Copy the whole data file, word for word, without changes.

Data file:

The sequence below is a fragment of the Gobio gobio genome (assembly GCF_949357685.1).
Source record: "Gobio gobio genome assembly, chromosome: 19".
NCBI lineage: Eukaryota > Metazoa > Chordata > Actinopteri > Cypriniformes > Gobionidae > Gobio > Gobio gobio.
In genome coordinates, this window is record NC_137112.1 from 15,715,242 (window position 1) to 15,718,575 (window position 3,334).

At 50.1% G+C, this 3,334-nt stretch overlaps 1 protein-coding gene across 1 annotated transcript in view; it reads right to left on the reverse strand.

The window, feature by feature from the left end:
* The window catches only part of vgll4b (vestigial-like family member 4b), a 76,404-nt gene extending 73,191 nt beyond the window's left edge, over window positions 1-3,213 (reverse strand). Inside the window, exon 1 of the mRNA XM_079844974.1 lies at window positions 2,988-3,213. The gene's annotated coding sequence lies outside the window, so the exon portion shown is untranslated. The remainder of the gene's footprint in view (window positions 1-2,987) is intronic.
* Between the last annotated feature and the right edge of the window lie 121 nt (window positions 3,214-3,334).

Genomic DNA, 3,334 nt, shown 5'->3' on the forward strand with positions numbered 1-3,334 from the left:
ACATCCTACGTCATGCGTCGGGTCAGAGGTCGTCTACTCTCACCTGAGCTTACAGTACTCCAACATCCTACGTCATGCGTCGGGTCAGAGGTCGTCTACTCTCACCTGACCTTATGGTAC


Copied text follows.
The sequence below is a fragment of the Gobio gobio genome (assembly GCF_949357685.1).
Source record: "Gobio gobio genome assembly, chromosome: 19".
NCBI lineage: Eukaryota > Metazoa > Chordata > Actinopteri > Cypriniformes > Gobionidae > Gobio > Gobio gobio.
In genome coordinates, this window is record NC_137112.1 from 15,715,242 (window position 1) to 15,718,575 (window position 3,334).

At 50.1% G+C, this 3,334-nt stretch overlaps 1 protein-coding gene across 1 annotated transcript in view; it reads right to left on the reverse strand.

The window, feature by feature from the left end:
* The window catches only part of vgll4b (vestigial-like family member 4b), a 76,404-nt gene extending 73,191 nt beyond the window's left edge, over window positions 1-3,213 (reverse strand). Inside the window, exon 1 of the mRNA XM_079844974.1 lies at window positions 2,988-3,213. The gene's annotated coding sequence lies outside the window, so the exon portion shown is untranslated. The remainder of the gene's footprint in view (window positions 1-2,987) is intronic.
* Between the last annotated feature and the right edge of the window lie 121 nt (window positions 3,214-3,334).

Genomic DNA, 3,334 nt, shown 5'->3' on the forward strand with positions numbered 1-3,334 from the left:
ACATCCTACGTCATGCGTCGGGTCAGAGGTCGTCTACTCTCACCTGAGCTTACAGTACTCCAACATCCTACGTCATGCGTCGGGTCAGAGGTCGTCTACTCTCACCTGACCTTATGGTAC